Palastro, J. P.; Turnbull, D.; Bahk, S.-W.; Follett, R. K.; Shaw, J. L.; Haberberger, D.; Bromage, J.; Froula, D. H.

    2018-03-01

    A chirped laser pulse focused by a chromatic lens exhibits a dynamic, or flying, focus in which the trajectory of the peak intensity decouples from the group velocity. In a medium, the flying focus can trigger an ionization front that follows this trajectory. By adjusting the chirp, the ionization front can be made to travel at an arbitrary velocity along the optical axis. We present analytical calculations and simulations describing the propagation of the flying focus pulse, the self-similar form of its intensity profile, and ionization wave formation. The ability to control the speed of the ionization wave and, in conjunction, mitigate plasma refraction has the potential to advance several laser-based applications, including Raman amplification, photon acceleration, high-order-harmonic generation, and THz generation.

  11. The PDF of fluid particle acceleration in turbulent flow with underlying normal distribution of velocity fluctuations

    International Nuclear Information System (INIS)

    Aringazin, A.K.; Mazhitov, M.I.

    2003-01-01

    We describe a formal procedure to obtain and specify the general form of a marginal distribution for the Lagrangian acceleration of fluid particle in developed turbulent flow using Langevin type equation and the assumption that velocity fluctuation u follows a normal distribution with zero mean, in accord to the Heisenberg-Yaglom picture. For a particular representation, β=exp[u], of the fluctuating parameter β, we reproduce the underlying log-normal distribution and the associated marginal distribution, which was found to be in a very good agreement with the new experimental data by Crawford, Mordant, and Bodenschatz on the acceleration statistics. We discuss on arising possibilities to make refinements of the log-normal model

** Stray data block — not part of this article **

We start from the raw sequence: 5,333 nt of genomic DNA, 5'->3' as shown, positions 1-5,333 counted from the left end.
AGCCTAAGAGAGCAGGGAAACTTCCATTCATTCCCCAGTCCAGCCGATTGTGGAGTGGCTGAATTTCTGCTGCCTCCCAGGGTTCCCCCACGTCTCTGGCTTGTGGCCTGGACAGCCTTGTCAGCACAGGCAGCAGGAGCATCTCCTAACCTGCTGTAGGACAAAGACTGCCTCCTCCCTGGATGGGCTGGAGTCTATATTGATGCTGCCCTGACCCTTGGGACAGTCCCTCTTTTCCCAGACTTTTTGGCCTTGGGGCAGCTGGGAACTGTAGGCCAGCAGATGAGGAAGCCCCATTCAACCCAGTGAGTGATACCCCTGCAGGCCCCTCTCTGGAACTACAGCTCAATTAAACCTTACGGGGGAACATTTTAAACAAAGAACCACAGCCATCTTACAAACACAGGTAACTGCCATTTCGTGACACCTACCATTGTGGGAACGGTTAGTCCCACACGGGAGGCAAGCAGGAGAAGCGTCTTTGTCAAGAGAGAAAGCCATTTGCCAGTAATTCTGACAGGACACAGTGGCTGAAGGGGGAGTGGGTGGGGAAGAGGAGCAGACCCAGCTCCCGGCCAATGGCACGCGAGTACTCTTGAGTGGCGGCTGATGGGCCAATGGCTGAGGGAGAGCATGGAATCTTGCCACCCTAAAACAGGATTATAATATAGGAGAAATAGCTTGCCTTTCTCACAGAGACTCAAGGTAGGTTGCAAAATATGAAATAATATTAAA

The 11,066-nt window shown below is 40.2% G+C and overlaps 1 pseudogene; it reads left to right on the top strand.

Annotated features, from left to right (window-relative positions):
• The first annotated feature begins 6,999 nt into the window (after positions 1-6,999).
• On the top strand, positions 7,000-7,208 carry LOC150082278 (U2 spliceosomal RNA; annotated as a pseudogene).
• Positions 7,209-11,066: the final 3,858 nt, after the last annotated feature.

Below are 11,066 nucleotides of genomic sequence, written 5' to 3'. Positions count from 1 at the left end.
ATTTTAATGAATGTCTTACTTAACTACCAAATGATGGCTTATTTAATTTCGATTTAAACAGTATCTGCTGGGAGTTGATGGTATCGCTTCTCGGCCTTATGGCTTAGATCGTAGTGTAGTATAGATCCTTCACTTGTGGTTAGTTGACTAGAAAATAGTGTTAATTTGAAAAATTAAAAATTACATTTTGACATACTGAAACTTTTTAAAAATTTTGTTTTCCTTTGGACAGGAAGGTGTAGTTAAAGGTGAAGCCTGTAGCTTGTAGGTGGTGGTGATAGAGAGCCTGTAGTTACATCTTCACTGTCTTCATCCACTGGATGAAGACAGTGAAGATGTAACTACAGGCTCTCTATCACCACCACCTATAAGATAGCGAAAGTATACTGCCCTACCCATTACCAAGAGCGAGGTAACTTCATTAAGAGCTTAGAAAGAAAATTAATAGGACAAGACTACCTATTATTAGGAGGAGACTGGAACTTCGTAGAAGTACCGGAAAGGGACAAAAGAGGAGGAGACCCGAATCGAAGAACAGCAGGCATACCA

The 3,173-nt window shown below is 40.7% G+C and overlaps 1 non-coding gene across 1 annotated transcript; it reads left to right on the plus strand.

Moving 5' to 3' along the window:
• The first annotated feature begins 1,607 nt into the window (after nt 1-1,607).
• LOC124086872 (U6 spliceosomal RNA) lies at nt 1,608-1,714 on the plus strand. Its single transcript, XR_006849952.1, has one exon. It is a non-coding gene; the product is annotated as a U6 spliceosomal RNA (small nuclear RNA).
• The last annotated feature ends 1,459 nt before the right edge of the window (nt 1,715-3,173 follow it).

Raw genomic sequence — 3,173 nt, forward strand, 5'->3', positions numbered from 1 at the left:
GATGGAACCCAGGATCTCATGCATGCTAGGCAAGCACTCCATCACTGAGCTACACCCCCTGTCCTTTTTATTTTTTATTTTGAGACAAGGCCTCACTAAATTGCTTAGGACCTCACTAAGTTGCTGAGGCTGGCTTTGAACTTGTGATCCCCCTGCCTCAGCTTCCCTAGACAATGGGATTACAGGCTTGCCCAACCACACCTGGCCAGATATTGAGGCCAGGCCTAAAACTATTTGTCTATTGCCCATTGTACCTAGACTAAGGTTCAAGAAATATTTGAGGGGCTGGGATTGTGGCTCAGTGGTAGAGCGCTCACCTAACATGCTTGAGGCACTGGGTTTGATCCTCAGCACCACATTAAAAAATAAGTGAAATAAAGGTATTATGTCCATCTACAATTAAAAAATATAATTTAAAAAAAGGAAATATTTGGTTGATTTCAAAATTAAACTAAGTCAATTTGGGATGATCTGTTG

12. Inhibition of crossed-beam energy transfer induced by expansion-velocity fluctuations

    Science.gov (United States)

    Neuville, C.; Glize, K.; Loiseau, P.; Masson-Laborde, P.-E.; Debayle, A.; Casanova, M.; Baccou, C.; Labaune, C.; Depierreux, S.

    2018-04-01

    Crossed-beam energy transfer between three laser beams has been experimentally investigated in a flowing plasma. Time-evolution measurements of the amplification of a first beam by a second beam highlighted the inhibition of energy transfer by hydrodynamic modifications of the plasma in the crossing volume due to the propagation of a third beam. According to 3D simulations and an analytical model, it appears that the long-wavelength expansion-velocity fluctuations produced by the propagation of the third beam in the crossing volume are responsible for this mitigation of energy transfer. This effect could be a cause of the over-estimation of the amount of the transferred energy in indirect-drive inertial confinement fusion experiments. Besides, tuning such long-wavelength fluctuations could be a way to completely inhibit CBET at the laser entrance holes of hohlraums.